In an ideal world, airlines should fly directly people from one destination to another without forcing them to look for a connection or change planes. However, not all the routes passengers dream of have sufficient potential to be flown with non-stop frequencies. Many routes, although showing a large number of potential passengers, would not necessarily be profitable for carriers due to low yields. Although, other groups of passengers would favour one-stop flights often for better price deals.
OAG Aviation Worldwide which analyses traffic flows and airlines/airports data looked at the 50 most underserved markets in 2015. Where there were significant volumes of passengers travelling between two airports via a third point (indirect traffic) OAG considered this market to be underserved as there is potential for new, direct air services. This could then be the case for already existing routes which would however have a sizeable number of passengers transiting through another airport.OAG explains also that various restrictions such as bilateral air agreements, aircraft’s availability in airlines’ fleets might also be deterrent to establish new routes or expand capacities.
There were 7.5m one-stop bookings on the Top 50 underserved international routes. Eight of the routes had no non-stop scheduled air services in 2015, so indirect routings were the only way to fly between the airports. According to OAG research, there is no typical underserved route in the Top 50 ranking; some are long routes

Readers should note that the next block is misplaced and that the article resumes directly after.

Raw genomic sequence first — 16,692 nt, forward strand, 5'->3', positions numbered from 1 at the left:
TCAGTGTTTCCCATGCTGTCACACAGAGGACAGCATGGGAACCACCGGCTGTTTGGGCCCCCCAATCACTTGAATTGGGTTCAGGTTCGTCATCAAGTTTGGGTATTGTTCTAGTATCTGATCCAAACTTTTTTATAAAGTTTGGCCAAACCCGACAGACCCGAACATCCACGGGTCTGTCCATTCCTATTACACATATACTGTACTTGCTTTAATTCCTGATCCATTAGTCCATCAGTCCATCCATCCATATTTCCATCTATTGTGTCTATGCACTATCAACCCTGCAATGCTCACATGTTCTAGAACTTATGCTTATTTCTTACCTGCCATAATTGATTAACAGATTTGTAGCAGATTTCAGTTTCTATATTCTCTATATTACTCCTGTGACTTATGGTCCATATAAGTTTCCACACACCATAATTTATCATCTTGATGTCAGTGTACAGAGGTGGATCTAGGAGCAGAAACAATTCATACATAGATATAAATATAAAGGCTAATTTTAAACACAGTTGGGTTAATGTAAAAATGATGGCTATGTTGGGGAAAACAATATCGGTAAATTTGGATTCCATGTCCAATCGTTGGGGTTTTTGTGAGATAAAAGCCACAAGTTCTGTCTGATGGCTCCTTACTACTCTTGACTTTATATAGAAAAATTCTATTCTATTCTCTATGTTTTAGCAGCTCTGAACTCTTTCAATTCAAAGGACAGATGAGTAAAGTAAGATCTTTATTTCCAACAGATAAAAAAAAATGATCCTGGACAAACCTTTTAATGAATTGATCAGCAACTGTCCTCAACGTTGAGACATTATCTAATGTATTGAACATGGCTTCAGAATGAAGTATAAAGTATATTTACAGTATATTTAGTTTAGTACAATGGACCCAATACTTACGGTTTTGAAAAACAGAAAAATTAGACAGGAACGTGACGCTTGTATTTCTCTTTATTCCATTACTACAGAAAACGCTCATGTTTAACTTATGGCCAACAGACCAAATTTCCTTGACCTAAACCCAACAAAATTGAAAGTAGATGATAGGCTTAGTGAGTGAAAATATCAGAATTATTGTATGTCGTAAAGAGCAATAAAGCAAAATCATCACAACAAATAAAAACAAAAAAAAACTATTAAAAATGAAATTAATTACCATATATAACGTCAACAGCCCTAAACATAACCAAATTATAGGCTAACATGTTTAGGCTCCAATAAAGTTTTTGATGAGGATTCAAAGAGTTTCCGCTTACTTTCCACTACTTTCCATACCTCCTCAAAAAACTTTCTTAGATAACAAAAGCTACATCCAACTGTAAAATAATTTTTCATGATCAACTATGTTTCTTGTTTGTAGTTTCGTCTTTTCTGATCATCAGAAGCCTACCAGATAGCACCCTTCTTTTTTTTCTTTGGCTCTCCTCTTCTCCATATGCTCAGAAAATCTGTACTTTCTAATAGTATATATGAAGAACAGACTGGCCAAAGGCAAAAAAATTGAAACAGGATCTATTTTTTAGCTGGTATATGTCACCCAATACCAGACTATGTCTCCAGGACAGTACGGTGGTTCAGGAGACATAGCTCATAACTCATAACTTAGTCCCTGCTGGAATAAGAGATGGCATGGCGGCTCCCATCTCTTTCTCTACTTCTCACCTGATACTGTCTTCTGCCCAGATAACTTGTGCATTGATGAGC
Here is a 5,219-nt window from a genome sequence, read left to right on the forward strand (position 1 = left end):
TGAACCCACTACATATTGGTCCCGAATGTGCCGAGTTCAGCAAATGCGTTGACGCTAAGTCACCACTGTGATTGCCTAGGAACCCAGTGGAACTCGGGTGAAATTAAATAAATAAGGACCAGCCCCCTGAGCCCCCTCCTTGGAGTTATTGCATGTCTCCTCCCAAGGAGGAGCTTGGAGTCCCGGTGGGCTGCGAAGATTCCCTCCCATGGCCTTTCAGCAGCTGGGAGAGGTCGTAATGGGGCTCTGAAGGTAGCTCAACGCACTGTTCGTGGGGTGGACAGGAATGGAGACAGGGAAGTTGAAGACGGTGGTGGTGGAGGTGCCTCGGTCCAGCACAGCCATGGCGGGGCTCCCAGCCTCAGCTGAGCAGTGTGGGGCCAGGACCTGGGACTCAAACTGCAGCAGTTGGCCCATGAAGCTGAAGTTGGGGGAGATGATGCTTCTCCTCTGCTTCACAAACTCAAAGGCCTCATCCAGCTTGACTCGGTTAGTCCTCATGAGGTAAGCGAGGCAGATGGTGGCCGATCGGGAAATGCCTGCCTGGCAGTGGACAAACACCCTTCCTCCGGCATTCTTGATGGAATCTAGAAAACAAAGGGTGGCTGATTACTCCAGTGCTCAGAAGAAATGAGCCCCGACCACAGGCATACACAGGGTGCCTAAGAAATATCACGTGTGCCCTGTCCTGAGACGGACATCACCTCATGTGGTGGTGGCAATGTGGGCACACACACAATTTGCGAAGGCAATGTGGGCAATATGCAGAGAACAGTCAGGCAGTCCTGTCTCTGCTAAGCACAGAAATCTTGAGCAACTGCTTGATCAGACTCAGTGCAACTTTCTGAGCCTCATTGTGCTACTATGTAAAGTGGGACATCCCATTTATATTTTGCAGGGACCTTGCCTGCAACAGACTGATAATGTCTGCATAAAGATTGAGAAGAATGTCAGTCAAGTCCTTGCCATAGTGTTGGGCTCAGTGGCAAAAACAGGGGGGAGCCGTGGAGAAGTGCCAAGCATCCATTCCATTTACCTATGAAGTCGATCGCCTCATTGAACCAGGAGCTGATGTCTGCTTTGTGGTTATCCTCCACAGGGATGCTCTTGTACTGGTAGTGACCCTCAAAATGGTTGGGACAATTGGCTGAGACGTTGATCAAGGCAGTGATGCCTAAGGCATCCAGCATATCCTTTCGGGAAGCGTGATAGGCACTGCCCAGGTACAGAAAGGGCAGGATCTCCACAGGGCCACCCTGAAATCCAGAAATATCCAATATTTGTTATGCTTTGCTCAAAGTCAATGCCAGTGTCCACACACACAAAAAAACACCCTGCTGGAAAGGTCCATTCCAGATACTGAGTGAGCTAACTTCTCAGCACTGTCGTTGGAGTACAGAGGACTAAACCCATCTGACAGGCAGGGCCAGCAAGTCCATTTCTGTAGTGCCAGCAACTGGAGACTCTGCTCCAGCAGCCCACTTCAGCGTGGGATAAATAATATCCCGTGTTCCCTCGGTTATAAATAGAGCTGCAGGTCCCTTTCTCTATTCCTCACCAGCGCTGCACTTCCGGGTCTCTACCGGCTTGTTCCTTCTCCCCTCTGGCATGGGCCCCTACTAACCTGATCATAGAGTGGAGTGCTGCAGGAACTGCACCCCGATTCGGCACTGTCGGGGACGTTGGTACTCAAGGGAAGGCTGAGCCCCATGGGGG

connecting distant airports which may be unserved or underserved because there is no right aircraft to operate the route. Other routes are much shorter, at just over 1,000km. The routes connect airports in 26 different countries but Asia is prominent in the listing.
From the 50 top underserved routes, 22 are involving in Southeast Asia, with Thailand and Manila being the most demanded destinations. From Bangkok, they were eight destinations considered as underserved, followed by Manila with four destinations. Then come Denpasar, Ho Chi Minh City, Jakarta and Phuket with two routes each. All these underserved routes represents an opportunity for new airline services and airport route development priorities.
Interestingly, from the 21 routes listed by OAG in ASEAN, only five were not served in 2015 -and still are not benefiting from those connections this year. It is also a surprise to see that both Bangkok-Paris and Bangkok-London Heathrow remain underserved despite being served by many daily flights from respective national carriers. Bangkok-Paris recorded 154,000 bookings in 2015 on a non-stop flight compared to 239,000 bookings with one-stop routing. For Bangkok-London, they were 358,000 booking on non-stop flights but also over 230,000 bookings for a one-stop flight between both cities. There is also a high demand for more flights between Manila and the Gulf area as well as to the USA, despite services already exist for all routes listed in OAG Top 50 underserved routes.
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